Treasury bills are short-term investments issued by the government and offer returns within a short period. Treasury bills, or T-bills, are attractive security bonds because they are readily available and sold at a discount.
So, why should you invest in T bills? Treasury bills offer lucrative deals to investors who need to invest in a secure environment. These short-term investments mature within a short period and offer attractive rates.
If you want to start investing in T bills, this guide will help you understand what T bills are, the current T bill rate in Singapore, the eligibility criteria for investing in T bills, and the benefits and risks of investing in treasury bills.
What Are Treasury Bills?
Treasury bills are short-term investments offered by the Singapore government. T bills are among the four types of Singapore Government Securities SGS, and you only buy them at a discount.
T bills mature in Singapore mature either after six months or after one year, but the 6 months bills are more common.
Current State of Treasury Bills
Since the Fed is expected to increase the interest rates through 2023, there are chances that the rates of T bills will rise further. So, the current state of the T bill is inviting, and you can invest now or later to secure higher interest.
At the beginning of February 2023, the T bills in Singapore were slightly higher than that of the January 2023 auction. This is because the cut-off yield for February was at 3.93% compared to the cut-off yield of January 2023, which was 3.88% per annum.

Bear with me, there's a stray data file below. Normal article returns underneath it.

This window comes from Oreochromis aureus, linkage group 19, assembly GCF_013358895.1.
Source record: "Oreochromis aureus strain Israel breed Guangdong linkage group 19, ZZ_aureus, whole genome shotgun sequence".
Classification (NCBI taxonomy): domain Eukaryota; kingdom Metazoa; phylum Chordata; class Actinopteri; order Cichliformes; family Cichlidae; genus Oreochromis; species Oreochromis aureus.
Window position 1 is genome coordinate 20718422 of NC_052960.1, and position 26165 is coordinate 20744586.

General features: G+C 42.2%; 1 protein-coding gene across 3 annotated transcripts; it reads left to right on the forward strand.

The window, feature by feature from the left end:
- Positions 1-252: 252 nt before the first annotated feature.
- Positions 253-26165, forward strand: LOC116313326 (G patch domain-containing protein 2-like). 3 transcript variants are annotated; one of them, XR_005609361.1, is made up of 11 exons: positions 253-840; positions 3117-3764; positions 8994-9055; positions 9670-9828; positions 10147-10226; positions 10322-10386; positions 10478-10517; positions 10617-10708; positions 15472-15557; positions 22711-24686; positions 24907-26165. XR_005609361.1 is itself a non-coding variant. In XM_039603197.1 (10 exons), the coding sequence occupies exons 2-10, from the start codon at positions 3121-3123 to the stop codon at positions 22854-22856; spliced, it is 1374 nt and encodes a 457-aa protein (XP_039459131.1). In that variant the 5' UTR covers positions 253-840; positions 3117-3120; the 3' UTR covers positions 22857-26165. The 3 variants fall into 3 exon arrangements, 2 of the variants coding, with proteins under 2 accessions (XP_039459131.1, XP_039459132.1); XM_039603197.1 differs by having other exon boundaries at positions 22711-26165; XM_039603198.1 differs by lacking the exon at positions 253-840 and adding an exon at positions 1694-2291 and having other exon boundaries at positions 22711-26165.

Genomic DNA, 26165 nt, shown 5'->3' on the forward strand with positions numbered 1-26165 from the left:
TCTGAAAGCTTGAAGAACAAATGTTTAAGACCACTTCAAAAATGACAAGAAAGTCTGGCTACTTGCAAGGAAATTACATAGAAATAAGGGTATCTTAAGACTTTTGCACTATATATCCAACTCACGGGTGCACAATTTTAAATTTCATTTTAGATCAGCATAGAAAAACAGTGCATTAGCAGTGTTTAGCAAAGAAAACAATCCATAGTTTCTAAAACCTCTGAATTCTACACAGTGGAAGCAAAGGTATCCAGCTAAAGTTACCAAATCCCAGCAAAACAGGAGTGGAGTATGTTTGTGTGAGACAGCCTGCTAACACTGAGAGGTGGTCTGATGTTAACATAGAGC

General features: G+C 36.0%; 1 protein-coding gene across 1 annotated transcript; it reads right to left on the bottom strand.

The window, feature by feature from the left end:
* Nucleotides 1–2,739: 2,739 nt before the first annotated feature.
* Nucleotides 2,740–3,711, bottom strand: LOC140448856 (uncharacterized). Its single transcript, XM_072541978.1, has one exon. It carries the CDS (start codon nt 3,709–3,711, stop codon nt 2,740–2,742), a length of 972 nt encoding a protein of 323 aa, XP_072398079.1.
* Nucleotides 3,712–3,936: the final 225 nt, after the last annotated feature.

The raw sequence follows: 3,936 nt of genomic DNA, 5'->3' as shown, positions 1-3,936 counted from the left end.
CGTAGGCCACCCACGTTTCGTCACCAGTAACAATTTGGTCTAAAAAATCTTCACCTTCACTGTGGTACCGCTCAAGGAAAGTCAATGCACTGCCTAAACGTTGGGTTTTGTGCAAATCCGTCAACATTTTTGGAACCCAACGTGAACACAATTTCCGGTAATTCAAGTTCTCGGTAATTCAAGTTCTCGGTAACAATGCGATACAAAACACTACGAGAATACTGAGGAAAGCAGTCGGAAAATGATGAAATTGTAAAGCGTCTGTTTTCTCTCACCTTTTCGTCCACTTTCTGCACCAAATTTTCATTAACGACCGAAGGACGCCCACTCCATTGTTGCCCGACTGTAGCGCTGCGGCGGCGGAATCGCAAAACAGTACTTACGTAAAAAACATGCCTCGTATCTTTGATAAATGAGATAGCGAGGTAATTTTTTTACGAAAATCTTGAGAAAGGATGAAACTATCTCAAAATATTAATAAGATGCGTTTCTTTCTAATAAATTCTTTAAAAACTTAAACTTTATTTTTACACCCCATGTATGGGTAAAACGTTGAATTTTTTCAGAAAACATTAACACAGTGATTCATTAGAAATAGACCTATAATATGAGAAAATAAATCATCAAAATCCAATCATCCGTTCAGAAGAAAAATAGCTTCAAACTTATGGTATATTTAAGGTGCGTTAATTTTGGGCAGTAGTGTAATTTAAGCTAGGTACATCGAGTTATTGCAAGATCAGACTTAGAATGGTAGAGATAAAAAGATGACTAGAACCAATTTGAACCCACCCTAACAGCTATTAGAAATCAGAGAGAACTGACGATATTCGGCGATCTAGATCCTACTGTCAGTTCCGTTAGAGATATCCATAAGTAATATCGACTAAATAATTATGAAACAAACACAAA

During these months, a total of $4.9 billion was allotted, and an amount of $737.3 million was issued to non-competitive applications.
Benefits of Investing in Treasury Bills
Here are the many benefits you get after investing in treasury bills.
1. Treasury Bills Are Risk-Free
Treasury bills are popular short-term Singapore government securities backed by the central government. They are a liability to the government and need to be repaid within the set date.
You enjoy comprehensive security for your funds as they are backed by the Singapore government and are always paid, even during an economic crisis.
2. Short-Term Maturity
Since government treasury bills are short-term fundraising tools, they must be repaid for a maximum of one year. They are a perfect option to generate short-term gains in a secure environment.
You can also sell them in a secondary market, thus allowing you to convert them into cash in an emergency.
3. Non-Competitive Bid
T bills are auctioned by the Monetary Authority of Singapore every week through competitive and non-competitive bidding. This method allows small–scale and retail investors to participate without quoting the price or yield rate.
Risks of Investing in Treasury Bills
Although investing in T bills is a good idea, some risks are associated. Some of these risks include:
1. Inflation Risk
Like any other economy, Singapore experiences inflation from time to time. Since T bills are short-term investments, a little inflation can affect your returns negatively.
2. Interest Rate Risk